John Bunyan on Christian Fantasy

In his introduction to The Pilgrim’s Progress, John Bunyan preemptively defends himself against those who might worry that the trappings of fantasy will diminish the power of biblical truths:

“I find that men (as high as trees) will write
Dialogue-wise; yet no man doth them slight
For writing so: indeed, if they abuse
Truth, cursed be they, and the craft they use
To that intent; but yet let truth be free
To make her sallies upon thee and me,
Which way it pleases God; for who knows how,
Better than he that taught us first to plough,
To guide our mind and pens for his design?
And he makes base things usher in divine.”

In a way that stanza is a defense of Christian fiction itself. He’s saying that the best writers throughout history have often written fiction, and that if someone writes a story that is morally bad, then God will hold them accountable for their intent, but that’s no reason to prevent the good stuff from being written. If a Christian writer writes for God’s glory, God will certainly guide his pen so that, even amidst revisions and diversions and mistakes and perhaps sheer lack of talent, His purpose will be met. Our works cannot be perfect, but by God’s grace they can be good. Isn’t it foolish, says Bunyan, to suggest that God is limited by the imaginations He gives us? He can “make base things usher in divine.”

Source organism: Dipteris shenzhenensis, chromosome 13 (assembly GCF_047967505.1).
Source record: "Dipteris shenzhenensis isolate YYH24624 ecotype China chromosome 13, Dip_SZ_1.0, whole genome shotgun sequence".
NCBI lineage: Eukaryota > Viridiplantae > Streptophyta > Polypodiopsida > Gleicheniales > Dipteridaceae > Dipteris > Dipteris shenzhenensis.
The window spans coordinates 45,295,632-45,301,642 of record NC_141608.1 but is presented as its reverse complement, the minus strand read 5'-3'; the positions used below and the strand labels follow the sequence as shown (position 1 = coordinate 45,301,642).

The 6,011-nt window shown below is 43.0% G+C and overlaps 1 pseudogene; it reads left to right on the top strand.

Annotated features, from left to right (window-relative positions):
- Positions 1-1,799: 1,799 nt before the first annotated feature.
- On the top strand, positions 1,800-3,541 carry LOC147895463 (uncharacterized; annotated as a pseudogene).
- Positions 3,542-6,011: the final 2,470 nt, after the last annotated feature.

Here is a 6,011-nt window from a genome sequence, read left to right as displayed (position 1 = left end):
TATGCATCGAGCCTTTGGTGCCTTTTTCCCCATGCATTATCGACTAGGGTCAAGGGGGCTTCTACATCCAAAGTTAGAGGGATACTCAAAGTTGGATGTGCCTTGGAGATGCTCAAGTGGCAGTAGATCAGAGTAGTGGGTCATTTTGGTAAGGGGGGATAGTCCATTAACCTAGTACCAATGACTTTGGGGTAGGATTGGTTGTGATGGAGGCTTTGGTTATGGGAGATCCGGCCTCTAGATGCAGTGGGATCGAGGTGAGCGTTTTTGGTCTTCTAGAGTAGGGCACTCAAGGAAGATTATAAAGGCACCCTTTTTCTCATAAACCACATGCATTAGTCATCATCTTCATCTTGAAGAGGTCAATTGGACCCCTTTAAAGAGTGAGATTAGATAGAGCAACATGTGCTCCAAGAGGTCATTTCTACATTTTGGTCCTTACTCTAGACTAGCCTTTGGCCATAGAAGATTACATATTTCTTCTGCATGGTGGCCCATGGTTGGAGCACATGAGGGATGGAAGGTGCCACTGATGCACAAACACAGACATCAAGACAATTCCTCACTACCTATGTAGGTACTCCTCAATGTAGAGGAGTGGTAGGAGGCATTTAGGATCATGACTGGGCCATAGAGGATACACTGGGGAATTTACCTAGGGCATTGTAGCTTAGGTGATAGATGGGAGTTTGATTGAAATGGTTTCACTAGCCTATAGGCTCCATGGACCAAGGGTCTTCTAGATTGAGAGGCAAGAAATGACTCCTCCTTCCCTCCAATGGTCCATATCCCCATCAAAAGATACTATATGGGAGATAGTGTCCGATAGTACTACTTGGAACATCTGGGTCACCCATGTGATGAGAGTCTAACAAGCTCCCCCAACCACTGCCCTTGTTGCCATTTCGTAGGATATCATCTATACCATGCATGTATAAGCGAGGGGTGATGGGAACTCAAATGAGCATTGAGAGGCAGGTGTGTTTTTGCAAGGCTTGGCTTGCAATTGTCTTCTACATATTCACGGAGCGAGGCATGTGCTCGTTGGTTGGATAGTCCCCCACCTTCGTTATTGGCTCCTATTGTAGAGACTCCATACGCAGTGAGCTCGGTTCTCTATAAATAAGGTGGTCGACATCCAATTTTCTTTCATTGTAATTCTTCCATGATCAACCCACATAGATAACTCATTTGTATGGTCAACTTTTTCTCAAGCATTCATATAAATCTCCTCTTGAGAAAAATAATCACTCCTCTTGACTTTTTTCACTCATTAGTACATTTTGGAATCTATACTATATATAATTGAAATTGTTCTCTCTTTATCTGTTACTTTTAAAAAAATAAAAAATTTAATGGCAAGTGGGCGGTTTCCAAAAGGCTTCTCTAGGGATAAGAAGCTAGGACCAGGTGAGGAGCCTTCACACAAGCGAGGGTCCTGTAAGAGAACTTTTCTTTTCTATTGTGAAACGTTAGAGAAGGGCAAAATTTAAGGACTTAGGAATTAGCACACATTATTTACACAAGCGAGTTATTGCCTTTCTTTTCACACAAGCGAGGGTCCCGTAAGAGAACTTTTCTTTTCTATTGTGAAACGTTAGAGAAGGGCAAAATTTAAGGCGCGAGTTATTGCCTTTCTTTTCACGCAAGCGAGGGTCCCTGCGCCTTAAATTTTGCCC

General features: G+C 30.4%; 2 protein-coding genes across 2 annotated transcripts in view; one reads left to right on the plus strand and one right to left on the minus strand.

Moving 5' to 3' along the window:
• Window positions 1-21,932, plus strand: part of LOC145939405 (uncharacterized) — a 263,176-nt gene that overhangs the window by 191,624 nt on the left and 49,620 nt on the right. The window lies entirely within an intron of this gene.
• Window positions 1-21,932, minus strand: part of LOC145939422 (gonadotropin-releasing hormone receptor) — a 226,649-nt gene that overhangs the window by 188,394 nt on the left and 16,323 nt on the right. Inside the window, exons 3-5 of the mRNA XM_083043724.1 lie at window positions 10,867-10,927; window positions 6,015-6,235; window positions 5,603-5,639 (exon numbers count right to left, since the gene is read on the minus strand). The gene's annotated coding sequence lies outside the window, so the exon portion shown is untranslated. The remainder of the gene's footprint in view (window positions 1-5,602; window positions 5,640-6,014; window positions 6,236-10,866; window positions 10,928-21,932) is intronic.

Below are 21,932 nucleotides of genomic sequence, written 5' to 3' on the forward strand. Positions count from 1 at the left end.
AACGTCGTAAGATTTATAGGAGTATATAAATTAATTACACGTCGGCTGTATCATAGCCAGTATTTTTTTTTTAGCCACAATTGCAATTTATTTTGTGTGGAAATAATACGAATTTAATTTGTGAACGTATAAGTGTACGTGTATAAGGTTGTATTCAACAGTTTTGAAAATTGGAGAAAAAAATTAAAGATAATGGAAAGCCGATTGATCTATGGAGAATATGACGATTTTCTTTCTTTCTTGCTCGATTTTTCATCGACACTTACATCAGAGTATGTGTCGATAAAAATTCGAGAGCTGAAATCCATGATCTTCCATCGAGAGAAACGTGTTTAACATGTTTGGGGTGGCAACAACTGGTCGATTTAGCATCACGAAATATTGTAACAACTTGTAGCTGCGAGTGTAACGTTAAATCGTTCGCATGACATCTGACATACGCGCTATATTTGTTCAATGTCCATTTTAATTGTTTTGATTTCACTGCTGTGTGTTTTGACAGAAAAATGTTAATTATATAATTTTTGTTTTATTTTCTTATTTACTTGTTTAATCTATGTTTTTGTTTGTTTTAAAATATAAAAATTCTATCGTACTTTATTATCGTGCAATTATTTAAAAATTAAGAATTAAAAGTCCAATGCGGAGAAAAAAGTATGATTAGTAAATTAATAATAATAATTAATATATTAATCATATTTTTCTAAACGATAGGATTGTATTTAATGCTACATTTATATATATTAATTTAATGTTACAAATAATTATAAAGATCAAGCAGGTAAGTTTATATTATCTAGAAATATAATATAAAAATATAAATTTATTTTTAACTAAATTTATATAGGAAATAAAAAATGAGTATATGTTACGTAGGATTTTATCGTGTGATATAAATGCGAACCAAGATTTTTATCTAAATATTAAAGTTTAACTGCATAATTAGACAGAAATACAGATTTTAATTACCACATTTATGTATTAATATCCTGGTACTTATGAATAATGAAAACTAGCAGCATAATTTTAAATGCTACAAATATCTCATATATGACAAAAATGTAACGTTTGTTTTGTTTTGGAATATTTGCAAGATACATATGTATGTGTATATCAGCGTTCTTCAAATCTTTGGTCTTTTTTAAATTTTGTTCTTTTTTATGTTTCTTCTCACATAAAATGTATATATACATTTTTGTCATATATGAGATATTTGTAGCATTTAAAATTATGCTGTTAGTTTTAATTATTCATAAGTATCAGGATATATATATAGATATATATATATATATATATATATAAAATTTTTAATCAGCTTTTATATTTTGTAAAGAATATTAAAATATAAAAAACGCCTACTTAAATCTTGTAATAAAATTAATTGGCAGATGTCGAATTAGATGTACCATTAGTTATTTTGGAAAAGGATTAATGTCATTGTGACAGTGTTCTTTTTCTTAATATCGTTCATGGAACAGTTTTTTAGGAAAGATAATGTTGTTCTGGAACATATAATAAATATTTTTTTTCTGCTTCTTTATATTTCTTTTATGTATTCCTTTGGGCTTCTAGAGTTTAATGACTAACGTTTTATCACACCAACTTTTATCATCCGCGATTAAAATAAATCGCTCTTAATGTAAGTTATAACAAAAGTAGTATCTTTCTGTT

Author: David

I’m a young Christian American reader writer dreamer wanderer walker flier listener talker scholar adventurer musician word-magician romantic critic religious idealist optipessimist man.

3 thoughts on “John Bunyan on Christian Fantasy”

  1. David

    The picture of Christian’s burden being loosed appears to be from a 1678 version of The Pilgrim’s Progress, but that was in black and white. Are you able to tell me the source of the colour version? I would like to use it as the cover of an ebook I am writing called The Sacred Stairway, and if it is not in the public domain I want to get permission to use it.


    1. It’s difficult to find info on that picture: at the time I wrote my review of “The Pilgrim’s Progress,” I just collected what I found online. However, the picture appears to belong to the collection of the Bridgeman Art Library. But they date the picture as 19th century and do not list an artist.

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